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  • Russ Ramsey

Artemisia Gentileschi—Woman on Fire

For this Art Wednesday we’ll look at the confounding, violent, and focused works from the amazing 17th century painter Artemisia Gentileschi—a rare female artist from the Italian Renaissance, in the style of Caravaggio.

Artemisia Gentileschi, Self-portrait as the Allegory of Painting, 1639


Gentileschi’s work is known for its violence and focus on women. In most versions of this scene by done by men, Judith looks fearful and hesitant. Gentileschi’s Judith is confident and assured. Compare Gentileschi’s version of Judith’s expression with Caravaggio’s in the second image below. They have very different takes on what Judith must have been feeling.

Artemisia Gentileschi, Judith Beheading Holofernes, c. 1611


Caravaggio, Judith Beheading Holofernes, c. 1602


Gentileschi was drawn to paint misunderstood women, those either abused by men in positions of power over them or women of dubious reputations who deserved better. She wanted to show their strength and defend their honor.

Artemisia Gentileschi, Jael and Sisera, c. 1620


A sad but important part of Gentileschi’s story involves being raped by her art teacher, and taking him to trial. This was 1611. She was tortured with thumbscrews to verify her testimony and her rapist was eventually exiled from Rome.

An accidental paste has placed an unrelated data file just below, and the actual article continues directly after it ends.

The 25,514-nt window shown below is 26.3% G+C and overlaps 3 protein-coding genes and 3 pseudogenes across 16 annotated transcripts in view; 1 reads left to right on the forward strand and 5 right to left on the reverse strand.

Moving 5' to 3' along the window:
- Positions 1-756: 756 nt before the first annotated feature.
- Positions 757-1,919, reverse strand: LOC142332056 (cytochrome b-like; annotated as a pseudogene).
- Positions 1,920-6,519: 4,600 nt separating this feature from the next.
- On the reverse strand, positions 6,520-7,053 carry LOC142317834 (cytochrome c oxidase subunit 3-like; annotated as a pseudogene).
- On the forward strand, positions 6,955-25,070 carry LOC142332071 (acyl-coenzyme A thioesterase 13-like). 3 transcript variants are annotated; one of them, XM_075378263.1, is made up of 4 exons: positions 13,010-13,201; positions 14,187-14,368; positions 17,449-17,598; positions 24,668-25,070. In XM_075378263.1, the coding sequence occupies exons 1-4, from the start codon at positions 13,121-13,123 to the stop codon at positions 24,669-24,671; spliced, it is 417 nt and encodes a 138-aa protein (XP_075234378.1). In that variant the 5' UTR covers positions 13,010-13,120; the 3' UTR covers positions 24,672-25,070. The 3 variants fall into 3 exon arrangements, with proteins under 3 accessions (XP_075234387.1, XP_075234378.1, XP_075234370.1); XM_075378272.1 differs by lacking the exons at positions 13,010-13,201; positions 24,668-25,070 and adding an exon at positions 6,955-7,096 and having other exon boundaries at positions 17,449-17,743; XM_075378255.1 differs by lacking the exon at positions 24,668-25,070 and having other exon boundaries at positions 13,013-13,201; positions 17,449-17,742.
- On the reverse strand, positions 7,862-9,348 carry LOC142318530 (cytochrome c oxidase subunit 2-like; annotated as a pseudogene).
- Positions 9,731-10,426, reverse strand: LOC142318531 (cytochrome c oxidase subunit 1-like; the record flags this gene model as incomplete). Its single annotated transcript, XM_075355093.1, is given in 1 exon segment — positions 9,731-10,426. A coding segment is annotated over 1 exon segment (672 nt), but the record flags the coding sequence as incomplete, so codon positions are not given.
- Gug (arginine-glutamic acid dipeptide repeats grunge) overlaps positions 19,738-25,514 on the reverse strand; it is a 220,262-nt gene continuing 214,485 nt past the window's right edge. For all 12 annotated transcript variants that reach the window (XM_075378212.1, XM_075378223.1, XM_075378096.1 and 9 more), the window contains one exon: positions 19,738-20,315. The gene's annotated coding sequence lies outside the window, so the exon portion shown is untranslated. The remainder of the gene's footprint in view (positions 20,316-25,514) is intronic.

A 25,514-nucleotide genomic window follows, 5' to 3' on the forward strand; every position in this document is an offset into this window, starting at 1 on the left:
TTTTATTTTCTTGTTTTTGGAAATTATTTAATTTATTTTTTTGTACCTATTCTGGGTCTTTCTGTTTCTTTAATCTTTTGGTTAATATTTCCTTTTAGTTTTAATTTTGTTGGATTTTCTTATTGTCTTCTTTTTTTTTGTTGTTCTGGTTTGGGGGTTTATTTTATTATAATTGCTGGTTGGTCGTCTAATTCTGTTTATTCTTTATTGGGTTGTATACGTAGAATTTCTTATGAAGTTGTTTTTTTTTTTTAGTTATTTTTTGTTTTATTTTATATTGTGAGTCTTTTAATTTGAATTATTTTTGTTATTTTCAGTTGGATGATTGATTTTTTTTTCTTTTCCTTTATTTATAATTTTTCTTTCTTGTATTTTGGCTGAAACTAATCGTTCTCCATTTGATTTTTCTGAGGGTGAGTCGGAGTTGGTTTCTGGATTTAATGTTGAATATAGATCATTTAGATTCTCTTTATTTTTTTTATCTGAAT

Artemisia Gentileschi, Samson and Delilah, c. 1638


Gentileschi painted many Biblical scenes, often focusing on women. One historian, Robert Longhi, noted, “There are about fifty-seven works by Artemisia Gentileschi and 94% of them feature women as protagonists or equal to men.”

Artemisia Gentileschi, Mary Magdalene, 1620


In the initial reading I’ve done (I’m just getting to know Gentileschi), her life is filled with grief, pain, mistreatment, abandonment, but also much success and notoriety. Art Wednesday is one of the ways I begin to get to know artists who are new to me. I look forward to learning much more about Artemisia Gentileschi.

Artemisia Gentileschi, Salome with the Head of John the Baptist, c. 1610-1615


Gentileschi (1593-1656) started young, painting professionally by the age of 15. She died in 1656, probably from the plague that swept through Naples where she spent the last years of her life.

Artemisia Gentileschi, Judith and her Maidservant, c. 1625

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